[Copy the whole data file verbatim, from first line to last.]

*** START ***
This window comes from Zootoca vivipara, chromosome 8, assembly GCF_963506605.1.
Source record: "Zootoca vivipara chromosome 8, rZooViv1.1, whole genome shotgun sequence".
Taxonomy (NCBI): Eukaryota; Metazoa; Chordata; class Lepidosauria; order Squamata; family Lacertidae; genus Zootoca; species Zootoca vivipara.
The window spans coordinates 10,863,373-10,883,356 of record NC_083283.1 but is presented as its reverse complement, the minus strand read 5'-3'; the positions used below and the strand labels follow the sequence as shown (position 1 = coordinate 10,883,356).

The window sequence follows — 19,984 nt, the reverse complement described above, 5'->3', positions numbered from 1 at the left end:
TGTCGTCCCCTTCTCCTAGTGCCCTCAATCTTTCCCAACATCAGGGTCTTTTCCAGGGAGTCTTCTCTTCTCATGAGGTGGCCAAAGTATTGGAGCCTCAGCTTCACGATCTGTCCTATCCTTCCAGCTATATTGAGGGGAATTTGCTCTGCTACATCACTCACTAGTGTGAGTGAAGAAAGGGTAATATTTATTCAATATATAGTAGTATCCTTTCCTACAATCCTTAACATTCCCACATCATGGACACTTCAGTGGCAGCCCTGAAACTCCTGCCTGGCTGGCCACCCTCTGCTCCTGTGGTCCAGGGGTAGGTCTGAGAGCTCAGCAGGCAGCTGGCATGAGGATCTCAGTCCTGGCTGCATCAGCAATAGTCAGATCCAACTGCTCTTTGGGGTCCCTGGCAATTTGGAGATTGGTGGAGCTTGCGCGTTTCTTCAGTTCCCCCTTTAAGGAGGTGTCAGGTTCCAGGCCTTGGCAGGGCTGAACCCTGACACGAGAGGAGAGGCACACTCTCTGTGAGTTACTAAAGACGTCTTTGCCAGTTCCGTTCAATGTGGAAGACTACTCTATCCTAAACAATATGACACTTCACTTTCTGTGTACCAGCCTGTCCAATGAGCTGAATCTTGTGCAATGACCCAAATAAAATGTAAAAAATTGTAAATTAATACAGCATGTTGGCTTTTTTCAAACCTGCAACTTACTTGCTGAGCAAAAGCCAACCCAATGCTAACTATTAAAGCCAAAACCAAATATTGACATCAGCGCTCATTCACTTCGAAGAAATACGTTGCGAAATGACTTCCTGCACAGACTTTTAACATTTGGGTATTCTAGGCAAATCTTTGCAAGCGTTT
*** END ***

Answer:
This window comes from Zootoca vivipara, chromosome 8, assembly GCF_963506605.1.
Source record: "Zootoca vivipara chromosome 8, rZooViv1.1, whole genome shotgun sequence".
Taxonomy (NCBI): Eukaryota; Metazoa; Chordata; class Lepidosauria; order Squamata; family Lacertidae; genus Zootoca; species Zootoca vivipara.
The window spans coordinates 10,863,373-10,883,356 of record NC_083283.1 but is presented as its reverse complement, the minus strand read 5'-3'; the positions used below and the strand labels follow the sequence as shown (position 1 = coordinate 10,883,356).

The window sequence follows — 19,984 nt, the reverse complement described above, 5'->3', positions numbered from 1 at the left end:
TGTCGTCCCCTTCTCCTAGTGCCCTCAATCTTTCCCAACATCAGGGTCTTTTCCAGGGAGTCTTCTCTTCTCATGAGGTGGCCAAAGTATTGGAGCCTCAGCTTCACGATCTGTCCTATCCTTCCAGCTATATTGAGGGGAATTTGCTCTGCTACATCACTCACTAGTGTGAGTGAAGAAAGGGTAATATTTATTCAATATATAGTAGTATCCTTTCCTACAATCCTTAACATTCCCACATCATGGACACTTCAGTGGCAGCCCTGAAACTCCTGCCTGGCTGGCCACCCTCTGCTCCTGTGGTCCAGGGGTAGGTCTGAGAGCTCAGCAGGCAGCTGGCATGAGGATCTCAGTCCTGGCTGCATCAGCAATAGTCAGATCCAACTGCTCTTTGGGGTCCCTGGCAATTTGGAGATTGGTGGAGCTTGCGCGTTTCTTCAGTTCCCCCTTTAAGGAGGTGTCAGGTTCCAGGCCTTGGCAGGGCTGAACCCTGACACGAGAGGAGAGGCACACTCTCTGTGAGTTACTAAAGACGTCTTTGCCAGTTCCGTTCAATGTGGAAGACTACTCTATCCTAAACAATATGACACTTCACTTTCTGTGTACCAGCCTGTCCAATGAGCTGAATCTTGTGCAATGACCCAAATAAAATGTAAAAAATTGTAAATTAATACAGCATGTTGGCTTTTTTCAAACCTGCAACTTACTTGCTGAGCAAAAGCCAACCCAATGCTAACTATTAAAGCCAAAACCAAATATTGACATCAGCGCTCATTCACTTCGAAGAAATACGTTGCGAAATGACTTCCTGCACAGACTTTTAACATTTGGGTATTCTAGGCAAATCTTTGCAAGCGTTT